Plus, you don’t want to go through all of the trouble of forming your business just to learn that some company outside Connecticut already has a trademark for a name similar to your business’s — this could mean you need to rename your LLC. First, you’ll want to check if the trademark is available in Connecticut. If you plan to do business outside of the state, you can also visit the United States Patent and Trademark Office’s trademark search database to see whether anyone has already registered a trademark for your desired business name.
Note, you may also want to do this if you are interested in using a DBA or “doing business as” name. A Connecticut DBA is another name to use for your business, often used when a company wants to rebrand for a new product line or store. This will also need to be registered with the town clerk in the town where the business is transacted.
Step 2: Appoint a registered agent in Connecticut
Connecticut requires every LLC to have a registered agent for service of process. Registered agents physically accept correspondence from the Connecticut Secretary of State and any court papers on the company’s behalf. Your registered agent is an individual resident of the state of Connecticut or a business entity authorized to do business in Connecticut as long as the agent has a physical street address within the state.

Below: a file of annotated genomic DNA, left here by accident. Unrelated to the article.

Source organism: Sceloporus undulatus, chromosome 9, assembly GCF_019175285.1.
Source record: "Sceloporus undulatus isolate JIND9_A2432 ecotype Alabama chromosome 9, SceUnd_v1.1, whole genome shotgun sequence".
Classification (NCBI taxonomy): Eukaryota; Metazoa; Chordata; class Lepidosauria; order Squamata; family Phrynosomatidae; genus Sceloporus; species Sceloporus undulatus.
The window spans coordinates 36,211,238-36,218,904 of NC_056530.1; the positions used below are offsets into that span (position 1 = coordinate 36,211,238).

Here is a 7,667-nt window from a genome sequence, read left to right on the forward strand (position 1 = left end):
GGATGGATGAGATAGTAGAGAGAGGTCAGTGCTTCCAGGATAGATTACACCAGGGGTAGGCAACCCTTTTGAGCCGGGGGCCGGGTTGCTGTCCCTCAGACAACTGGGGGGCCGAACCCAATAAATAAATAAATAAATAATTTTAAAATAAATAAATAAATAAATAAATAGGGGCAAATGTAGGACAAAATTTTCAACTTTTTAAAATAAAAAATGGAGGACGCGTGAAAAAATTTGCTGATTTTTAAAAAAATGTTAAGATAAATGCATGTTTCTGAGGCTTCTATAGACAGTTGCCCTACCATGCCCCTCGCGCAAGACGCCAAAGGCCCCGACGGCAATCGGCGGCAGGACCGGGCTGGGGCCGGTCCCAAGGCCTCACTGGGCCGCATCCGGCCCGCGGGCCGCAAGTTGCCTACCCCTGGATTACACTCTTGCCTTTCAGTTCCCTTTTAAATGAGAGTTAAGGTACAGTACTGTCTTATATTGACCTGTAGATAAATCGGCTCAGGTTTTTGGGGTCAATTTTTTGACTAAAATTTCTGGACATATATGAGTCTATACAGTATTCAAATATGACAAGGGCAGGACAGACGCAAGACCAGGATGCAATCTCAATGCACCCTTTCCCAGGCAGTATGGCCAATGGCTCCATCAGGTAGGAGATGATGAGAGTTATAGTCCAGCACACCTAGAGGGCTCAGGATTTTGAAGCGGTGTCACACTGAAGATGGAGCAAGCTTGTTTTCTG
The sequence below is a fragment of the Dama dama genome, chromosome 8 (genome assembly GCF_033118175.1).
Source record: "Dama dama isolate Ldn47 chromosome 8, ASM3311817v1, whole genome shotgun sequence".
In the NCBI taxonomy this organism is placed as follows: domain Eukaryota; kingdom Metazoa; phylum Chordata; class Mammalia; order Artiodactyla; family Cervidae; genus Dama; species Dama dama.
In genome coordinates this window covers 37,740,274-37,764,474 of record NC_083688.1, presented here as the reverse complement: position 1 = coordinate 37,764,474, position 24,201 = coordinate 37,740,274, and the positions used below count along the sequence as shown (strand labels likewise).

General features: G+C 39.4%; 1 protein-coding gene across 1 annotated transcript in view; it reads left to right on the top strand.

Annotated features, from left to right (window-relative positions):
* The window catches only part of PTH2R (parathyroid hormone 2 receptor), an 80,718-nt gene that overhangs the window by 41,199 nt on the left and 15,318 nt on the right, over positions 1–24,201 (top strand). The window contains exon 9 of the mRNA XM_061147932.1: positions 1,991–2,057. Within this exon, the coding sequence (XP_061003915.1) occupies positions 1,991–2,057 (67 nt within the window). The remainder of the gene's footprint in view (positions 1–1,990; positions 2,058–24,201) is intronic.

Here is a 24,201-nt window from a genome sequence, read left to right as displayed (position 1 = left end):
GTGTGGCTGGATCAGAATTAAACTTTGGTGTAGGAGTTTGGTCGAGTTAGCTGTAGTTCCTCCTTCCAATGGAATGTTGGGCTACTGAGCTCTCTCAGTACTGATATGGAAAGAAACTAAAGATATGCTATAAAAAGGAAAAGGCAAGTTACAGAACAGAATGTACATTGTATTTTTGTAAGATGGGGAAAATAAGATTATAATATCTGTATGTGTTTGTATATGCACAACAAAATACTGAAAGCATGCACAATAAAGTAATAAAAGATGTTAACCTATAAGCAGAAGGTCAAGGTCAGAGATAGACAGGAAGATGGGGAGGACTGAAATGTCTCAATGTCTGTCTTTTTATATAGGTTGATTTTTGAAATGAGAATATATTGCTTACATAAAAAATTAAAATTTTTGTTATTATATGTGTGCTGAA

Many new LLC owners (called “members” in an LLC) think they should be their company’s registered agent and use their business’s primary location as the registered office address. However, this approach may have unintended consequences.
Some benefits of hiring an outside registered agent service like ours include:
- A service of process, for example, won’t be delivered to you in front of customers if you have an outside registered agent service in Connecticut.
- If you serve as your registered agent, you’re required to be available during standard business hours. If you plan to work outside the office or take business trips, this requirement could be problematic.
- If you provide your personal or business address as your registered agent address, you’ll need to update your registered agent paperwork with the state each time you move. At rapidly growing companies, it’s easy to see how this essential step could get overlooked.
Step 3: File a Connecticut Certificate of Organization
While known as Articles of Organization in many other states, a Certificate of Organization is a document that proves your company is a legal LLC in the state. Filing official government documents like this can be intimidating for many people, which is why we’re here. With our business formation plans, our professionals handle the filing for you to make sure it’s done quickly and correctly the first time. But, although we can handle this for you, we’ll show you how the process works below.
To create your LLC in the state of Connecticut, you’ll need to file a Certificate of Organization with the Connecticut Secretary of State and pay a filing fee. You can submit the paperwork by mail or online. To complete the documents, you’ll need to know the following information: